Today's parents live in a golden age of baby accessories, including video-enabled baby monitors, ergonomically designed baby carriers, and even tiny fans made especially for drying a baby's behind. Most of these items are safe, even if some of them are quite useless. Trusting your instincts as a parent is important, but sometimes a flawed design or unintended use can lead to injury or even death.
Product liability laws help minimize these risks, but sadly, consumer safety warnings and recalls typically only come on the heels of multiple injuries or deaths.
Here are five new articles at FindLaw.com discussing the potential dangers of baby and kids' products:
Bumbo Baby Seat Recall Information: These are molded foam rubber seats that are intended to be used on the floor, to help babies sit up before they are able to do so on their own. The first recall was in 2007, after several infants suffered injuries (including skull fractures) when they fell out of the seats; another recall followed five years later to allow the company to install safety straps. The seats are still on the market, but come with safety straps and copious warnings to parents.
Magnetic Toys and the Buckyballs Recall: A popular children's toy called "Buckyballs" (named for the geodesic structures designed by the iconic inventor R. Buckminster Fuller) was recalled in 2010 because of concerns over swallowed magnets. Kids were reportedly using the tiny magnets, which they removed from the toys, as tongue and mouth "piercings." But similar toys and children's products with tiny magnets also were recalled following reports of serious injuries (and at least one child's death) from swallowed magnets.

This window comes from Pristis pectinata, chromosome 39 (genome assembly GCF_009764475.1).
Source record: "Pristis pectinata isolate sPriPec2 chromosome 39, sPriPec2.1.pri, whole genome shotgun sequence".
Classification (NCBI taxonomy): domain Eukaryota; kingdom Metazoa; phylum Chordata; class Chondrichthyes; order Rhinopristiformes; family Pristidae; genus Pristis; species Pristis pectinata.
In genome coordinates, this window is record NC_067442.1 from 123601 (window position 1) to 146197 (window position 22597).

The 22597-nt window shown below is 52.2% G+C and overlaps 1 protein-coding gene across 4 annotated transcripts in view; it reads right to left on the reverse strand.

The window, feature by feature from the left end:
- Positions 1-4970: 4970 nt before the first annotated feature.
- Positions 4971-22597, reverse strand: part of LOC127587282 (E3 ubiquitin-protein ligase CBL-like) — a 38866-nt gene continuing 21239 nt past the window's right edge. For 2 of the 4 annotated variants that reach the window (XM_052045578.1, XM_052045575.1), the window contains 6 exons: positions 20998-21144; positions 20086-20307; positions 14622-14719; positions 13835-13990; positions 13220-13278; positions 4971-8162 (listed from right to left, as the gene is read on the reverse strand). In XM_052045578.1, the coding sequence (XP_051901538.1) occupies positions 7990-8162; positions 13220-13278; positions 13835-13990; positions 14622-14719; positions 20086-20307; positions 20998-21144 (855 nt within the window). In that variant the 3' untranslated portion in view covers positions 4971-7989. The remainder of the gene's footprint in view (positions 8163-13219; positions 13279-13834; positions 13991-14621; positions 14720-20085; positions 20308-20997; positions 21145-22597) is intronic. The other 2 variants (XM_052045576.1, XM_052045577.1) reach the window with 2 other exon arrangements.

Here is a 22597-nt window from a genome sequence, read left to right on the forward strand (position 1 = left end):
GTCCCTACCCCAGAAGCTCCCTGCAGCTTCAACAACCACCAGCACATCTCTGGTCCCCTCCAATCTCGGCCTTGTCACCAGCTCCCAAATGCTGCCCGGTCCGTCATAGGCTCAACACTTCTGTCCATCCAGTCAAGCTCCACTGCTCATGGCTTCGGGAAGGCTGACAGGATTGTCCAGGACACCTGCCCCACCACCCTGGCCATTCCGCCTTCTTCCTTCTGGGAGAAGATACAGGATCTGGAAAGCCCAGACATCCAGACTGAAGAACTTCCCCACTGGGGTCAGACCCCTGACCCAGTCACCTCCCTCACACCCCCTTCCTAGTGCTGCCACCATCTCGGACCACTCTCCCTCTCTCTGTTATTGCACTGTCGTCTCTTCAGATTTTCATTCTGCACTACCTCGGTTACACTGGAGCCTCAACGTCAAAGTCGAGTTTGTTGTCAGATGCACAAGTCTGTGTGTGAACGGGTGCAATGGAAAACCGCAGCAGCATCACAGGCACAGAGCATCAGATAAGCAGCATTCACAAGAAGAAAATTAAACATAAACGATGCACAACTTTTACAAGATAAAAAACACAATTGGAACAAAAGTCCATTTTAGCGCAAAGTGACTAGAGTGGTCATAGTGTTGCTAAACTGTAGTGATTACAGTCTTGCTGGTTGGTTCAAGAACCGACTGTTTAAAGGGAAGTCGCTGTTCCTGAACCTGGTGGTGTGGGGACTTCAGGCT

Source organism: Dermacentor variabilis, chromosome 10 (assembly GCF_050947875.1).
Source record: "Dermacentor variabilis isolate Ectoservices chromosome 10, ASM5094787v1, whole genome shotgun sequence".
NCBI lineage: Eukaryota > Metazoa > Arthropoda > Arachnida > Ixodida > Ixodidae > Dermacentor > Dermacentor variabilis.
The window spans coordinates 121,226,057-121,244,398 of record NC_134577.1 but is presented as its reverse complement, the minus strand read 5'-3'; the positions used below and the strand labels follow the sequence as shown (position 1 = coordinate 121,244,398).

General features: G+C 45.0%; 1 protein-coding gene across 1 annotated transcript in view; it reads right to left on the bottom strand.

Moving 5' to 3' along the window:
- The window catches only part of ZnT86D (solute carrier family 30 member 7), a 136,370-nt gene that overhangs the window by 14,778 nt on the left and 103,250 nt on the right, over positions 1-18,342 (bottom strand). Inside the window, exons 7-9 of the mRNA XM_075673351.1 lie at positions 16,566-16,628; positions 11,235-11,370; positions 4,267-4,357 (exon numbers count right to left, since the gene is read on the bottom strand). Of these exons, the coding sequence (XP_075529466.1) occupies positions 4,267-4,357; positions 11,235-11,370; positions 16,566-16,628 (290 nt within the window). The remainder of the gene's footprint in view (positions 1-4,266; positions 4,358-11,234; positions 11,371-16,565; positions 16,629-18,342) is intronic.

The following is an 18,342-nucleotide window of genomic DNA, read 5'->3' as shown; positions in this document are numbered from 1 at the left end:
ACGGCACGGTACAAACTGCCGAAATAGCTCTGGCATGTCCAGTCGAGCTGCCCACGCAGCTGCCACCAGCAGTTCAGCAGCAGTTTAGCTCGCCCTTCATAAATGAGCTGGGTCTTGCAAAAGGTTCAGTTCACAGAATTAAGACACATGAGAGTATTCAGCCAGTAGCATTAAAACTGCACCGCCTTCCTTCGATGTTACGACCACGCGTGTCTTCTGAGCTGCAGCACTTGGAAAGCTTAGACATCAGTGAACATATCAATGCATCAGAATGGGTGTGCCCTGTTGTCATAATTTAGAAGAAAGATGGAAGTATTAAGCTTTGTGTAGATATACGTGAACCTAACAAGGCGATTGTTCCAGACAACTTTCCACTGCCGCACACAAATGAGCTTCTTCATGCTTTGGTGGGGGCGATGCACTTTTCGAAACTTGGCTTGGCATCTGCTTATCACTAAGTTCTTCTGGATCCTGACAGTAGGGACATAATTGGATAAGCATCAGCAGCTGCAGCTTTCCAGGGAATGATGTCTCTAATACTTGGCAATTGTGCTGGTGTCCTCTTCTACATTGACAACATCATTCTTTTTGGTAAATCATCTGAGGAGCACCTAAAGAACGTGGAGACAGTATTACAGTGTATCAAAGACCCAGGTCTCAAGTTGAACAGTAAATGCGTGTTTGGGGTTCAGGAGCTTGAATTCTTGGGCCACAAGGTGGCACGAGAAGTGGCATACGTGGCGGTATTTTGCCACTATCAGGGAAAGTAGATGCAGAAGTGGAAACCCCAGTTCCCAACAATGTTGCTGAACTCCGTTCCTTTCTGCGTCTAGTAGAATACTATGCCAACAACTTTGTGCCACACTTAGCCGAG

Nap Nanny Recall Information: The Nap Nanny, an infant "recliner" responsible for the deaths of five infants, was voluntarily recalled by manufacturer Baby Matters in 2013. But it took a lawsuit by the Consumer Product Safety Commission (CPSC) to force the company's hand. The Nap Nanny was designed as a sleep recliner for infants, but its flawed design caused some users to fall off the side or become strangled, while the accompanying Nap Nanny sheets posed a suffocation risk.
Lead in Toys and Lead Poisoning in Children: The fact that lead causes serious damage to the health and brain development of children is not a new discovery. While lead paint was phased out in virtually all product categories years ago, several children's toys were made with alarmingly high levels of lead as recently as 2009. In one example, a children's charm bracelet that contained 99.1 percent lead raised the child wearer's blood-lead level to more than three times the maximum safe level. This article provides some practical tips to help you determine whether your child has been exposed to lead.
Baby Slings and Sling Carriers: As with the aforementioned Bumbo, many of the injuries associated with the use of baby slings -- fabric sleeves used for carrying a child, often worn over one shoulder -- result from incorrect use. But after several deaths and serious injuries, the CPSC advised parents to stop using slings for infants younger than 4 months old. Also, some of the slings were poorly designed or used insufficiently strong materials, resulting in injuries (including skull fractures) from broken parts or other product failures.
Baby product failures can have devastating effects. The best way to ensure the safety of your child when purchasing baby gear is to stay up-to-date on recalls and learn about common child safety hazards.